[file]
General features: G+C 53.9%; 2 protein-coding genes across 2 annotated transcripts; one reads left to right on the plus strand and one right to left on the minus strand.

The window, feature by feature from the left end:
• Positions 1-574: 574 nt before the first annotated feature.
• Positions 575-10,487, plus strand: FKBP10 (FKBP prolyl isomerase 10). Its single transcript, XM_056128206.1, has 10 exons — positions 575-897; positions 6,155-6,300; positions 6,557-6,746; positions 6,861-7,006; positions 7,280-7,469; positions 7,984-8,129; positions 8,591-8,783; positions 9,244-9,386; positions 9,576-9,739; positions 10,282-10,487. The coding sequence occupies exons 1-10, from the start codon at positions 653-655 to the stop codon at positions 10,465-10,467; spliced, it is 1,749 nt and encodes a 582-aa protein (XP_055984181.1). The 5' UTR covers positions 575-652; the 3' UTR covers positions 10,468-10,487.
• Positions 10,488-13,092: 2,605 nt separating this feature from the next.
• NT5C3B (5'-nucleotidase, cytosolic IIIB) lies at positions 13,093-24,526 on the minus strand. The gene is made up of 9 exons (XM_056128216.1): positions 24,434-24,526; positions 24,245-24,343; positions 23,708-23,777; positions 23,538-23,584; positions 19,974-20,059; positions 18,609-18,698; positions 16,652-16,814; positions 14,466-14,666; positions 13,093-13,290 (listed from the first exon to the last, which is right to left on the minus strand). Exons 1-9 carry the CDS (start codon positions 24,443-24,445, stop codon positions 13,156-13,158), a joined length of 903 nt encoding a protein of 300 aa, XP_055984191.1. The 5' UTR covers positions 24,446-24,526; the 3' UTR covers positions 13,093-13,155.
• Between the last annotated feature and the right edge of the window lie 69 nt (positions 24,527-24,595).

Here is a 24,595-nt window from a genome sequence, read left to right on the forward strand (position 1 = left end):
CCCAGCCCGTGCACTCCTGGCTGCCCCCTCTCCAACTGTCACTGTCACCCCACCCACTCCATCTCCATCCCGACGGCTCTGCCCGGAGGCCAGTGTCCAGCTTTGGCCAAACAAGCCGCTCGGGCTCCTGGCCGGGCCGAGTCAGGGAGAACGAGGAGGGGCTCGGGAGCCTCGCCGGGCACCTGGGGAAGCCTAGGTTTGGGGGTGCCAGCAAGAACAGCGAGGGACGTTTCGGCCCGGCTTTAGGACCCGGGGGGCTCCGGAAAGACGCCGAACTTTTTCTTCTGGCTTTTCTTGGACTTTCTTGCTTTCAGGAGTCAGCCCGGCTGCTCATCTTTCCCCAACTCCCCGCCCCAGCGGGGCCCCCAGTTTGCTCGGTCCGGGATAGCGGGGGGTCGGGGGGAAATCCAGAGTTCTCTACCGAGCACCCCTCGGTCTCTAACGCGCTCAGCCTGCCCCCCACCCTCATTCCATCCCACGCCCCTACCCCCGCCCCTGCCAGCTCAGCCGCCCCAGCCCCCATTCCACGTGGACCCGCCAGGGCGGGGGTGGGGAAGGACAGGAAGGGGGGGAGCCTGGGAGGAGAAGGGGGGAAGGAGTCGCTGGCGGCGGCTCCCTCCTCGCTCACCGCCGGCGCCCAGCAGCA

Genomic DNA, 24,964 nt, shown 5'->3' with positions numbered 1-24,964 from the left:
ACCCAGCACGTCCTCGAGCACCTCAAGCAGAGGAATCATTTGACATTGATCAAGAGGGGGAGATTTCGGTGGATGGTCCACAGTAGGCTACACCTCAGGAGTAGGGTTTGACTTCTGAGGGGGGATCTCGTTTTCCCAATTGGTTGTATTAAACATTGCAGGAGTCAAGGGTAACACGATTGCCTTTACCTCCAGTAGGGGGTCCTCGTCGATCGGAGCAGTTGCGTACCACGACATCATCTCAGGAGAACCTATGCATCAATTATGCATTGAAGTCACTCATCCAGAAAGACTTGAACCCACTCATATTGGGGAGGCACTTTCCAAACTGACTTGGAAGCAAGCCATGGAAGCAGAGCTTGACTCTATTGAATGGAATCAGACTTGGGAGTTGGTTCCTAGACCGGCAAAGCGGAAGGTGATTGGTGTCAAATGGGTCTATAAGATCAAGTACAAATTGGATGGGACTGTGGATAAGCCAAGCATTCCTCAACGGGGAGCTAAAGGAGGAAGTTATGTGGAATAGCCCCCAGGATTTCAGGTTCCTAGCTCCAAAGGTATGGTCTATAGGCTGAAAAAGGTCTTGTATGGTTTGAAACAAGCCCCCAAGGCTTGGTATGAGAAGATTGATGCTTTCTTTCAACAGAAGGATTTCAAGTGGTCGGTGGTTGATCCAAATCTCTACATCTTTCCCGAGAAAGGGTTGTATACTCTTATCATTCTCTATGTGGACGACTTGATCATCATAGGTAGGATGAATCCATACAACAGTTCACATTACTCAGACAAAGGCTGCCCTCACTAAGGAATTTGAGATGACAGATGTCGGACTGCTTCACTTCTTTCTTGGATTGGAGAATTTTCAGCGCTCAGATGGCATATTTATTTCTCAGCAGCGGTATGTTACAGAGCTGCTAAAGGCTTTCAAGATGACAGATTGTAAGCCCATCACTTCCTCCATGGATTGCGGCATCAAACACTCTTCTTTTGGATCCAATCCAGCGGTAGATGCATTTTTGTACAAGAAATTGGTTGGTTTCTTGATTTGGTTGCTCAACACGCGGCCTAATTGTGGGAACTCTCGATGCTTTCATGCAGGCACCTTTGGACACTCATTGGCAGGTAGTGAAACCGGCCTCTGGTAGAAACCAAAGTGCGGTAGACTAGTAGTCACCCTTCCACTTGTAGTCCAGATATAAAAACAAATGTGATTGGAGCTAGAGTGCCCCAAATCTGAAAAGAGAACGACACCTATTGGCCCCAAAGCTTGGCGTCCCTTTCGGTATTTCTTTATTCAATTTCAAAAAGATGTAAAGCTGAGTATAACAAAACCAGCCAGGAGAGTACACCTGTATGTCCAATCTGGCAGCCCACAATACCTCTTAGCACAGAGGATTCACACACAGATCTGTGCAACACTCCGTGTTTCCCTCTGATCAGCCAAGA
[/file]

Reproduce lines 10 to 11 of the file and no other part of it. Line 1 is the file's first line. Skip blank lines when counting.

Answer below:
Genomic DNA, 24,964 nt, shown 5'->3' with positions numbered 1-24,964 from the left:
ACCCAGCACGTCCTCGAGCACCTCAAGCAGAGGAATCATTTGACATTGATCAAGAGGGGGAGATTTCGGTGGATGGTCCACAGTAGGCTACACCTCAGGAGTAGGGTTTGACTTCTGAGGGGGGATCTCGTTTTCCCAATTGGTTGTATTAAACATTGCAGGAGTCAAGGGTAACACGATTGCCTTTACCTCCAGTAGGGGGTCCTCGTCGATCGGAGCAGTTGCGTACCACGACATCATCTCAGGAGAACCTATGCATCAATTATGCATTGAAGTCACTCATCCAGAAAGACTTGAACCCACTCATATTGGGGAGGCACTTTCCAAACTGACTTGGAAGCAAGCCATGGAAGCAGAGCTTGACTCTATTGAATGGAATCAGACTTGGGAGTTGGTTCCTAGACCGGCAAAGCGGAAGGTGATTGGTGTCAAATGGGTCTATAAGATCAAGTACAAATTGGATGGGACTGTGGATAAGCCAAGCATTCCTCAACGGGGAGCTAAAGGAGGAAGTTATGTGGAATAGCCCCCAGGATTTCAGGTTCCTAGCTCCAAAGGTATGGTCTATAGGCTGAAAAAGGTCTTGTATGGTTTGAAACAAGCCCCCAAGGCTTGGTATGAGAAGATTGATGCTTTCTTTCAACAGAAGGATTTCAAGTGGTCGGTGGTTGATCCAAATCTCTACATCTTTCCCGAGAAAGGGTTGTATACTCTTATCATTCTCTATGTGGACGACTTGATCATCATAGGTAGGATGAATCCATACAACAGTTCACATTACTCAGACAAAGGCTGCCCTCACTAAGGAATTTGAGATGACAGATGTCGGACTGCTTCACTTCTTTCTTGGATTGGAGAATTTTCAGCGCTCAGATGGCATATTTATTTCTCAGCAGCGGTATGTTACAGAGCTGCTAAAGGCTTTCAAGATGACAGATTGTAAGCCCATCACTTCCTCCATGGATTGCGGCATCAAACACTCTTCTTTTGGATCCAATCCAGCGGTAGATGCATTTTTGTACAAGAAATTGGTTGGTTTCTTGATTTGGTTGCTCAACACGCGGCCTAATTGTGGGAACTCTCGATGCTTTCATGCAGGCACCTTTGGACACTCATTGGCAGGTAGTGAAACCGGCCTCTGGTAGAAACCAAAGTGCGGTAGACTAGTAGTCACCCTTCCACTTGTAGTCCAGATATAAAAACAAATGTGATTGGAGCTAGAGTGCCCCAAATCTGAAAAGAGAACGACACCTATTGGCCCCAAAGCTTGGCGTCCCTTTCGGTATTTCTTTATTCAATTTCAAAAAGATGTAAAGCTGAGTATAACAAAACCAGCCAGGAGAGTACACCTGTATGTCCAATCTGGCAGCCCACAATACCTCTTAGCACAGAGGATTCACACACAGATCTGTGCAACACTCCGTGTTTCCCTCTGATCAGCCAAGA